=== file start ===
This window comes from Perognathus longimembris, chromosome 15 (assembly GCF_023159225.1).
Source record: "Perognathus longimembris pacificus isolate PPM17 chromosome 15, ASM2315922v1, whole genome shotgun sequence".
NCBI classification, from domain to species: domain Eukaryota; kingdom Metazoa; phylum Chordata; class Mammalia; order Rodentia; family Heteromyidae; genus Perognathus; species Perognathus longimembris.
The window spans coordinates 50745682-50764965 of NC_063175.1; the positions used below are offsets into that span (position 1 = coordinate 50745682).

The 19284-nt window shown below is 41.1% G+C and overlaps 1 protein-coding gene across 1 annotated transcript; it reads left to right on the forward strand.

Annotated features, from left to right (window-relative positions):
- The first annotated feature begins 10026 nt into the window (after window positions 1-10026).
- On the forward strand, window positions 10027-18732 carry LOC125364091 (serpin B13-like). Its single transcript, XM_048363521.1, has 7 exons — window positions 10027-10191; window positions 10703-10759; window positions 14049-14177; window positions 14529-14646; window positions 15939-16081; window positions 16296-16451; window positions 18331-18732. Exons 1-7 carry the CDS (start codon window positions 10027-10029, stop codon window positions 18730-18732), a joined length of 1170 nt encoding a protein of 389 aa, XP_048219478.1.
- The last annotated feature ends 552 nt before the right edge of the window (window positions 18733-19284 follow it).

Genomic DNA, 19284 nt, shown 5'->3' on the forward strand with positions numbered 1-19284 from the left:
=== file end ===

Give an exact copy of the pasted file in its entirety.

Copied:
This window comes from Perognathus longimembris, chromosome 15 (assembly GCF_023159225.1).
Source record: "Perognathus longimembris pacificus isolate PPM17 chromosome 15, ASM2315922v1, whole genome shotgun sequence".
NCBI classification, from domain to species: domain Eukaryota; kingdom Metazoa; phylum Chordata; class Mammalia; order Rodentia; family Heteromyidae; genus Perognathus; species Perognathus longimembris.
The window spans coordinates 50745682-50764965 of NC_063175.1; the positions used below are offsets into that span (position 1 = coordinate 50745682).

The 19284-nt window shown below is 41.1% G+C and overlaps 1 protein-coding gene across 1 annotated transcript; it reads left to right on the forward strand.

Annotated features, from left to right (window-relative positions):
- The first annotated feature begins 10026 nt into the window (after window positions 1-10026).
- On the forward strand, window positions 10027-18732 carry LOC125364091 (serpin B13-like). Its single transcript, XM_048363521.1, has 7 exons — window positions 10027-10191; window positions 10703-10759; window positions 14049-14177; window positions 14529-14646; window positions 15939-16081; window positions 16296-16451; window positions 18331-18732. Exons 1-7 carry the CDS (start codon window positions 10027-10029, stop codon window positions 18730-18732), a joined length of 1170 nt encoding a protein of 389 aa, XP_048219478.1.
- The last annotated feature ends 552 nt before the right edge of the window (window positions 18733-19284 follow it).

Genomic DNA, 19284 nt, shown 5'->3' on the forward strand with positions numbered 1-19284 from the left: